Wondering what I am talking about? Welcome to the world of professional cleaners. They are nothing but the crabs that inhabit the broken bridge region. Working like soldiers day and night, they ensure that the place is clean, just because they love dirt. These organisms are known as Detrivores, meaning detritus feeders (dead organic matter).

One fine Sunday evening, I was clearing the plastics near the baby mangroves and to my surprise, I saw a “Red hermit crab” running across. When I closely examined the crab, I found that it was wearing a gastropod shell. Hermit crabs fight for gastropod shells which they consider as their home. Bingo! Next I saw the ever waving crabs, known as Fiddler crab. These fellows are very interesting and they are more commonly found in estuarine environments. They have their own burrows; they keep waving their claws every now and then. One might think they are retards because they keep inviting you to their burrows without even considering your size, it seems like that. There is also miniature Mud crab or Mangrove crab, which live in this ecosystem. No harm in playing with them when are small but once they grow, they become huge. If handled improperly, they can deliver a deadly bite with their claws. Mud crabs can grow up to the size of a tender coconut (Scylla serrata)

I was delighted to learn about the interactions. It is hard to believe that animals are surviving in these regions where pollution shows its real face. As a marine biology student I have been trained to assess a given ecosystem simply by looking at the flora and fauna and the interactions between them. This looks promising. If we keep cleaning the place to facilitate the growth of the mangroves, not only are the mangroves benefitted, but also these little creatures. We are not only reclaiming a lost ecosystem but also making it sustainable for the years to come.


· Mud crab – http://en.wikipedia.org/wiki/Scylla_serrata

· Fiddler crab – http://www.fiddlercrab.info/

· Gastropods – http://en.wikipedia.org/wiki/Gastropod_shell

A hermit crab

Fiddler CrabFiddler crab

Mud CrabMud crab


Rahul, ROB

Editor’s Note – Rahul is a student of Marine Studies at MCC, doing his masters. He’s also our local expert on all things aquatic.


There was a certain point in my life, when I’m pretty sure movies took over my world. It happened probably 6 years back, when broadband was installed on my computer and as a small innocent child, I was exposed to the vast, virtual world of cyberspace. I could see myself transforming into a new being as I sat in front of the computer day-in and day-out, like a toddler obsessing over his new plastic toy, chewing on it all day long, figuring out the infinite ways in which it could be broken apart, not fully understanding it’s potential or the endless possibilities.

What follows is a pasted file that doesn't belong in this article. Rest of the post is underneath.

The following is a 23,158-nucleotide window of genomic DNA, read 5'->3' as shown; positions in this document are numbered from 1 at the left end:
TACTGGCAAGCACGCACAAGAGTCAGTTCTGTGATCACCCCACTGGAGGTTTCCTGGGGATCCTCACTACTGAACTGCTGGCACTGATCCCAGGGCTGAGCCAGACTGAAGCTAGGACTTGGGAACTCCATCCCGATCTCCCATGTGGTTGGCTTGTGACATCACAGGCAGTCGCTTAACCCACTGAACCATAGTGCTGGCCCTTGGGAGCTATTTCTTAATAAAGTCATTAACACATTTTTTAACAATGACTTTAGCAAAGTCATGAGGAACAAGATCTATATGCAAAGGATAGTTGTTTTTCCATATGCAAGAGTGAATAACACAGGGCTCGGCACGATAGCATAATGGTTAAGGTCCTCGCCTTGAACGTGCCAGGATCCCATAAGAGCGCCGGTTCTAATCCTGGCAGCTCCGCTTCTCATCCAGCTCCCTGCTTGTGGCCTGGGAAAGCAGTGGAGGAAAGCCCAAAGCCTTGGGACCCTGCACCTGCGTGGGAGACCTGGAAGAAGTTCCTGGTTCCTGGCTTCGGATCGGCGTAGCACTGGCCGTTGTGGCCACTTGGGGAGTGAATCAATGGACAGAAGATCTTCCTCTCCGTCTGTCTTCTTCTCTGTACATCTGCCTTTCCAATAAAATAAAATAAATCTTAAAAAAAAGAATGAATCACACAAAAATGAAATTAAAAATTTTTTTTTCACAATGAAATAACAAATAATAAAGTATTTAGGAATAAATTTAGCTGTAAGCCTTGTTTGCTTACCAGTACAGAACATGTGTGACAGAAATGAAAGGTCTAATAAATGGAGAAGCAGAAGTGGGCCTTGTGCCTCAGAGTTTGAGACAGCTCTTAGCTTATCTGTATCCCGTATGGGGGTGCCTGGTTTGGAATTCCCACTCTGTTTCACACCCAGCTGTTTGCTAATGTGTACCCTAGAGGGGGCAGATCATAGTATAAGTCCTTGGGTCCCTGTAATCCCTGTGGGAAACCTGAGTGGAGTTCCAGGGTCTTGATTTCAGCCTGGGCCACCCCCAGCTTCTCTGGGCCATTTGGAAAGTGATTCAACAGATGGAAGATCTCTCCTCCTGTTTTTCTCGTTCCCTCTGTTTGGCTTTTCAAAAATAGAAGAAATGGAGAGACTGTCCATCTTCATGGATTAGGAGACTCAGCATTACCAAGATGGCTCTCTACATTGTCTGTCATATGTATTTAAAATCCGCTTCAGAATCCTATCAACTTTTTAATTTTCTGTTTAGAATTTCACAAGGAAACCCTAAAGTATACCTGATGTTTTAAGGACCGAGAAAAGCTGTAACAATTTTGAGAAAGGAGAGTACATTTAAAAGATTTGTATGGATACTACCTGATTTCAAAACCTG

Unknowingly, I was becoming an anti-social, technologically-obsessed victim of the corrupted internet: what Kitchi (Editor’s Note – Krishna, from ROB) would refer to as a “Closet Geek”, cause I did appear pretty normal on the outside. After years of prowling over chatrooms, forums, fansites, million dollar ideas, social networking sites and meeting fellow hackers, geeks and weird stalkers who wanted pictures of my teeth for dental projects (No, seriously), I realized that there was actually something that one could learn from all this.

Apart from the fact that I was failing at school (Except math, I love math), the internet never ceased to amaze me or educate me: Until of course, it fell victim to piracy (which is a good thing) and now, I was head over heels in love with it. After that, my daily routine went something like this: Movie, IMDB, another Movie, IMDB, 2 more movies, bladder check, Refill Popcorn, IMDB, Sleep. I was addicted. I became a part of a new generation of men raised by IMDB.

Living in a delusional world abundant with hackers, crackers, technopaths and movie-addicts, cleaning up the beaches was never on my schedule for the weekend. This was before Archanaa and I met Siddharth Hande, Srikrishna “Kitchi” Sekhar and a whole bunch of other people who were ready to get their hands dirty for the sake of the entire world. Yeah, sort of like superheroes. In fact, we call ourselves the “Super awesome cool” clean-up committee (along the lines of “Justice League” or “The Avengers”).

ROB has completely taken over my life since then. There is a perpetual urge to be involved in all of our activities: pushing me every single day to answer my e-mails, update the website and bunk college to attend meetings. ROB became a drug and I was addicted. I was transforming yet again, but this time doing some good along the way.

Gradually, I was spiraling into a new kind of obsession. Saving the environment became a day to day activity and I was actually having fun while doing it. Over the course of the past 3 months, I’ve come to learn so much about our environment, what’s causing its destruction and what the possible solutions to it are. What I refused to learn from my textbooks at school, I learnt from ROB.

Meeting a lot of new characters along the way, ROB has also shown me a way to socialize with the right kind of people: ones who care about the environment and would be ready to do anything to save it from destruction.